You have selected an arbitrary turnover of 2x per day. This is really a meaningless and unnecessary goal. I'll try to explain why.

    There are many reasons to run a pump. The most important is to make sure the water is mixed sufficiently to distribute the chemicals throughout the pool. This is usually accomplished by running for 30 mins after adding chemicals. Any longer than this time isn't really necessary if you have decent circulation.

    If you are using a SWG, then you have to run the pump long enough to pass enough water through the SWG unit to make the needed FC. Flow and head are not really important other than to have enough flow to operate the SWG properly.

    Other reasons are to skim the surface, filter the water, push water through a heater / solar, run fountains, bubblers, laminar jets, etc. You get the picture. To be honest, these are more of a "creature comfort" than a necessity. You only need to run the pump enough until you are satisfied with the results. This is not tied to any x number of turnovers. I think if you polled the audience, you would find that sufficient filtering is accomplished with much less than 2x turnovers. There are many cases where filtering is not the controlling factor when deciding how long to run the pump. SWG and heating are usually more time consuming. For brevity, if you care to learn more about filter times, this has been discussed many times. Feel free to use the search function to look at some previous threads on the subject.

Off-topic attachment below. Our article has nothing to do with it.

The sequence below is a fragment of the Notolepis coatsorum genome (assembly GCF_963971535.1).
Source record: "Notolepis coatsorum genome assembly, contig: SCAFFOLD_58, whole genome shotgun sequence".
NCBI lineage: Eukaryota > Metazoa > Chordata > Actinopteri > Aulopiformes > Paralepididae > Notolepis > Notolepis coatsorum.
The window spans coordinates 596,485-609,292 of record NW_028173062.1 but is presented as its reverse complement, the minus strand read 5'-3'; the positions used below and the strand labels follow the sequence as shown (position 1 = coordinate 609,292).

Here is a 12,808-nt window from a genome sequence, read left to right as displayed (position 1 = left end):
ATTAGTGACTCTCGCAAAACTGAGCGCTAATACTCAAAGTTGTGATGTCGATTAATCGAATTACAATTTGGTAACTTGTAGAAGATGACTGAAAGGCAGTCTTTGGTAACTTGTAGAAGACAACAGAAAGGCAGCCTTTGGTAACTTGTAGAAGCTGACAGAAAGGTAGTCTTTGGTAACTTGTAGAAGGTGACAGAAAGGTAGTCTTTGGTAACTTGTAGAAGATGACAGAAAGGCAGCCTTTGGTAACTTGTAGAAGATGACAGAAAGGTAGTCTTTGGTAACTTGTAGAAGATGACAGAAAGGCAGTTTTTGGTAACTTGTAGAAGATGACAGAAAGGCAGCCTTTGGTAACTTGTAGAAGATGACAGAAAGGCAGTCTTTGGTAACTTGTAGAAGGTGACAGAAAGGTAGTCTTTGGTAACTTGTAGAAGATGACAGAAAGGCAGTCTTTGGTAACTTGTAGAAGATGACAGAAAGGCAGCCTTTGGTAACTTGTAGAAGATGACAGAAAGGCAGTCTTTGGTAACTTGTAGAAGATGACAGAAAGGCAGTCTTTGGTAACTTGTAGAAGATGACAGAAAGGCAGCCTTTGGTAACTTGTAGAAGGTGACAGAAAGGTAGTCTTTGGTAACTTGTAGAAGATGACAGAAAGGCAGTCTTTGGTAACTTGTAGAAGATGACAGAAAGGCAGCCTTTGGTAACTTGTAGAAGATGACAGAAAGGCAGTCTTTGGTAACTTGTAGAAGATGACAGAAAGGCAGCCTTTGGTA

Generally, for equipment selection, some analysis is needed to be sure to pick the right size. But it is usually based on experience of the builder and not specific calculations by the builder. Again, each piece of equipment is selected based on certain criteria with flow & head not always being the parameters used. SWG and filters are generally oversized to extend their life or increase maintenance intervals. Pumps on the other hand should not be oversized.

    Pump speed selection is more of an art than a science. Pooldv gave a great explanation on how he determined pump speeds. Much is trial and error to see what works best. Pick a speed, run it, check if you are happy, adjust if needed. No one here can tell you definitively what speed to use. There are just too many variables.
    As for your 2nd pool pump, it seems that at least the valves are not set correctly. At worst the pump is not sized correctly. Again, knowing the head won't change this.